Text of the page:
-------------------------------------------------------
National Center for Home Education
P.O. Box 3000
Purcellville, VA 20134
(540) 338-7600
http://www.hslda.org
-------------------------------------------------------

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Author: JABoa Big gold star, 5000 posts Feste Award Nominee! Add to my Favorite Fools Ignore this person (you won't see their posts anymore) Number: 26578 of 121095
Subject: Re: Impending legislation re:marriage pena Date: 2/1/2000 7:36 AM
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What this propaganda does not say is that the current system benefits millions of households. It benefits those households of married couples where the husband works, brings home oodles of dollars, and presumably votes Republican, and the wife stays home and paints her toenails. This view of what families should be like is the basis of the current rules. You will note that if the little woman goes out and earns something, her first dollar will be taxed at 31% or whatever is the couple's marginal rate. Therefore, it's hardly worth it.

Of course, the questions of the wife's sense of self-worth, and what skills she will have in the case of death or divorce, are not considered.

Once I become King (this will require several Constitutional amandments) everyone will fill out individual tax returns.

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Author: TMFJeanie Big gold star, 5000 posts Old School Fool Add to my Favorite Fools Ignore this person (you won't see their posts anymore) Number: 26588 of 121095
Subject: Re: Impending legislation re:marriage pena Date: 2/1/2000 10:32 AM
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Once I become King (this will require several Constitutional
amandments) everyone will fill out individual tax returns.


JABoa for King! I shall pester my congressman for that amendment now.

Seriously, you bring up an interesting view, Jim. Your description of the type of family that benefits from this tax law is a fading example (husband works, brings home oodles of dollars, and presumably votes Republican, and the wife stays home and paints her toenails. )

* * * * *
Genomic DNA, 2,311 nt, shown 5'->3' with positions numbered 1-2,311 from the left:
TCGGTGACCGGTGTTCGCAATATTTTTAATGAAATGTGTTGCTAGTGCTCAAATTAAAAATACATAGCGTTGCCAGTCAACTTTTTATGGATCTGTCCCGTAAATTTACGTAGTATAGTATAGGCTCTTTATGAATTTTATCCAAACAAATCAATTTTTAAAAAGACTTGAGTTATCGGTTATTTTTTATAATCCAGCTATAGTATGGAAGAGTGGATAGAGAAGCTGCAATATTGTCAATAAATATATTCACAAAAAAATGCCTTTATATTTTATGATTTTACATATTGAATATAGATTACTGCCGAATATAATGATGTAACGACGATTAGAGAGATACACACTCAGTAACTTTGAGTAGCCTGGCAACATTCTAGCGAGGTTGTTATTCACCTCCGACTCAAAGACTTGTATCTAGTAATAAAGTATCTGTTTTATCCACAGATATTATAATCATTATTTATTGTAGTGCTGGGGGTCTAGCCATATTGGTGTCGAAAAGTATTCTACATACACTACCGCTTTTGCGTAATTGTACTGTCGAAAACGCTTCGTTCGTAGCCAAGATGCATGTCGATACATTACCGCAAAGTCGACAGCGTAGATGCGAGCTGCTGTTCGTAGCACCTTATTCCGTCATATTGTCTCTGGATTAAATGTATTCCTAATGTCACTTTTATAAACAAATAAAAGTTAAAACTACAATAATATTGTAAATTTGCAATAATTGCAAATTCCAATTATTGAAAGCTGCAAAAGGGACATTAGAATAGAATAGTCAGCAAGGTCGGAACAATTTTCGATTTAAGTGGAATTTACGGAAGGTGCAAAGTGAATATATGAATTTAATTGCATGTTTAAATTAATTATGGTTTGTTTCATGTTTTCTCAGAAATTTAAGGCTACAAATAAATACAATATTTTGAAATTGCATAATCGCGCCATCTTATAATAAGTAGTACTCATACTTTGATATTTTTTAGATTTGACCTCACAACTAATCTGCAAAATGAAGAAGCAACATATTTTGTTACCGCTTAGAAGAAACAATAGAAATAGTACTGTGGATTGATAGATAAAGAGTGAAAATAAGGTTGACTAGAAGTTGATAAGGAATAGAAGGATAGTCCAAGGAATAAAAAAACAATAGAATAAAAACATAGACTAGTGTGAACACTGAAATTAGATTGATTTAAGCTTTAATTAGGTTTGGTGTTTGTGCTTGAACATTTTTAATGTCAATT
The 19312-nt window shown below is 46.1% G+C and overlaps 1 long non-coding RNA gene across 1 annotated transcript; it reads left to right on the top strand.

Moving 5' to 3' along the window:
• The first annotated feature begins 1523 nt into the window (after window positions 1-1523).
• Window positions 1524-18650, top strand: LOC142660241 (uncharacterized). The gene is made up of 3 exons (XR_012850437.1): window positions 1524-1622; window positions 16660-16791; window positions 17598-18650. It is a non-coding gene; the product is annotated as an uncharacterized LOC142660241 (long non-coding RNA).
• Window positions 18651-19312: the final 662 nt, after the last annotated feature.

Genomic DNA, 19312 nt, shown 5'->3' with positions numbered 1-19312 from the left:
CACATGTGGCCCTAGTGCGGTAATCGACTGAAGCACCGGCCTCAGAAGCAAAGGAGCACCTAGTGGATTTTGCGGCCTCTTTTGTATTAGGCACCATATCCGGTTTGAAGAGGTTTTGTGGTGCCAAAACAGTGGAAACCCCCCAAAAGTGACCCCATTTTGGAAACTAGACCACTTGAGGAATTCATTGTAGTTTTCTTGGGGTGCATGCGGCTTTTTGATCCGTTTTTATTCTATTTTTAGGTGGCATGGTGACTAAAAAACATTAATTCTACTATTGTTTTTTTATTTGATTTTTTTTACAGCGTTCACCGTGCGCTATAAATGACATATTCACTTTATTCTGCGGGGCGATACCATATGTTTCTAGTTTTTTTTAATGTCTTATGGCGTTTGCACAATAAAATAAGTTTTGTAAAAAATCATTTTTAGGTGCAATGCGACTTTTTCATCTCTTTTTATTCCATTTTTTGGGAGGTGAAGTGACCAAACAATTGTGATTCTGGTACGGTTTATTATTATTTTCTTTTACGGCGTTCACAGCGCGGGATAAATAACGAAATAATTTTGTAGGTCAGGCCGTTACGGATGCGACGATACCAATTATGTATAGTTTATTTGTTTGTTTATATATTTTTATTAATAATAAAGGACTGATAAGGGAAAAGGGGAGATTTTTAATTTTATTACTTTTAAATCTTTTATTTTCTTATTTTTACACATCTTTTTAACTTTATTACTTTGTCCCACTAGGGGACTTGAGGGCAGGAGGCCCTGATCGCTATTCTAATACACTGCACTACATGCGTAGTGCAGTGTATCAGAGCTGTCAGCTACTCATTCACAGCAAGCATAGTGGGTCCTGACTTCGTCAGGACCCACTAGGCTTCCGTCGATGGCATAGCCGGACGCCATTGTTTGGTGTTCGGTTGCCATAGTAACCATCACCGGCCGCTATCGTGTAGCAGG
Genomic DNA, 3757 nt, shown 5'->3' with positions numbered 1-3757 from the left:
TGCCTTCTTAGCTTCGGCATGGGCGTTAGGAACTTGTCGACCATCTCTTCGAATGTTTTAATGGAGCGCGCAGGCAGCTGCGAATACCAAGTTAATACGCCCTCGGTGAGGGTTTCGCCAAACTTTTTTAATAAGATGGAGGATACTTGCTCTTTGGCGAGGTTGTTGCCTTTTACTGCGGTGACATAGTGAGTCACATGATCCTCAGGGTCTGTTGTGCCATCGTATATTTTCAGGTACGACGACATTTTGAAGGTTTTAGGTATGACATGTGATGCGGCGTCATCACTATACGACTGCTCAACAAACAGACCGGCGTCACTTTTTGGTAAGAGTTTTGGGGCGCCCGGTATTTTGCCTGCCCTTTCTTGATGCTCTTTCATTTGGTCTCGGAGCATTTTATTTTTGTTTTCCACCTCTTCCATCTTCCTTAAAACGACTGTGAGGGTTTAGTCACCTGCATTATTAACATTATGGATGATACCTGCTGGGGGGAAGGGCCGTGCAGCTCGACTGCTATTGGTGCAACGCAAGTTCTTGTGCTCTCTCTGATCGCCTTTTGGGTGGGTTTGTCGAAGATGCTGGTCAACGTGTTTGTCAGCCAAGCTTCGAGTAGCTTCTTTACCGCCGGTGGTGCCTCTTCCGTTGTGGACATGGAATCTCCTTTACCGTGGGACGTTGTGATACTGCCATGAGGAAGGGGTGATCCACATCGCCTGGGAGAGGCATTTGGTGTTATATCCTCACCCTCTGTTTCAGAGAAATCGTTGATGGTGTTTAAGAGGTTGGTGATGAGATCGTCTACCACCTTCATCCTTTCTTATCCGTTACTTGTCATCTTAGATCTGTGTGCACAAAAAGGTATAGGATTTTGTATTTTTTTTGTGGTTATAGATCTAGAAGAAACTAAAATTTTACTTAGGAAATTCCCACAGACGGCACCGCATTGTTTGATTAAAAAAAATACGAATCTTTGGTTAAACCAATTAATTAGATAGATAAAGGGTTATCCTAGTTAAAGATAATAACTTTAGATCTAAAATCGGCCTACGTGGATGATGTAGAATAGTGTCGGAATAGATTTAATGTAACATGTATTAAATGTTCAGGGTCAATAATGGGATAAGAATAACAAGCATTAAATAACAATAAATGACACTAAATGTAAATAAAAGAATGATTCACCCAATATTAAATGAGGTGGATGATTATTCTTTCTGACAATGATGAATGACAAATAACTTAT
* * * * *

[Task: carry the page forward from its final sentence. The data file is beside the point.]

This "ideal" is no longer relevant even within our Congress. The boomer generation is dominating the corridors of power and many of them have spouses with careers of their own that often bring in oodles more to the marriage coffers.

That shift alone should see some changes made, as our elected leaders tend to support legislation that benefit themselves and their constituency.

Cheers,

Jeanie-with-the-unpainted-toenails :)


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Author: Neildd Add to my Favorite Fools Ignore this person (you won't see their posts anymore) Number: 26597 of 121095
Subject: Re: Impending legislation re:marriage pena Date: 2/1/2000 11:49 AM
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King,

Your post makes it clear why it is better to have a functioning (?) democracy rather than a King.

The basis of your argument is that the government has a right to tell you what kind of a family you should be. Thru its tax code the government is carrying out social engineering - in essence telling you how you should live to save more money (on taxes). Buy a house, save money. Shack up instead of marriage, save money. Have kids, get a deduction. Etc.Etc....

Let the people decide how they want to live and spend their money.

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Author: JABoa Big gold star, 5000 posts Feste Award Nominee! Add to my Favorite Fools Ignore this person (you won't see their posts anymore) Number: 26601 of 121095
Subject: Re: Impending legislation re:marriage pena Date: 2/1/2000 12:24 PM
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Hi, Neildd, somehow I don't think I'm going to be able to push the necessary amendments through to allow me to be King.

Be that as it may, any tax system has social implications, as you point out. I really don't think it's the case of "the government tells you...". Various interest groups (and I'm not saying it's bad to be part of an interest group) make their case, and sometimes they win.

When the income tax came in in 1913 or whenever it was, there was no question of a marriage penalty because almost all women did not work outside of the home, and I believe they could not even own property in their own right.

Then things flip-flopped once women started making their own money. There is an article in the Caltech Alumni magazine from a couple of years ago on this topic. I'm sorry I can't give you a specific reference, but my mother was coming for a visit and I threw it out in a housecleaning.

As Jeanie says, the momentum currently is to tax married couples more like individuals, and a significant reason may well be that the spouses of those Congresspersons have jobs. If ever the "family traditionalists" gain the upper hand, we'll see it turn back.

If by your last sentence you are implying you are against taxes period, let's take that discussion over to the Water Cooler board.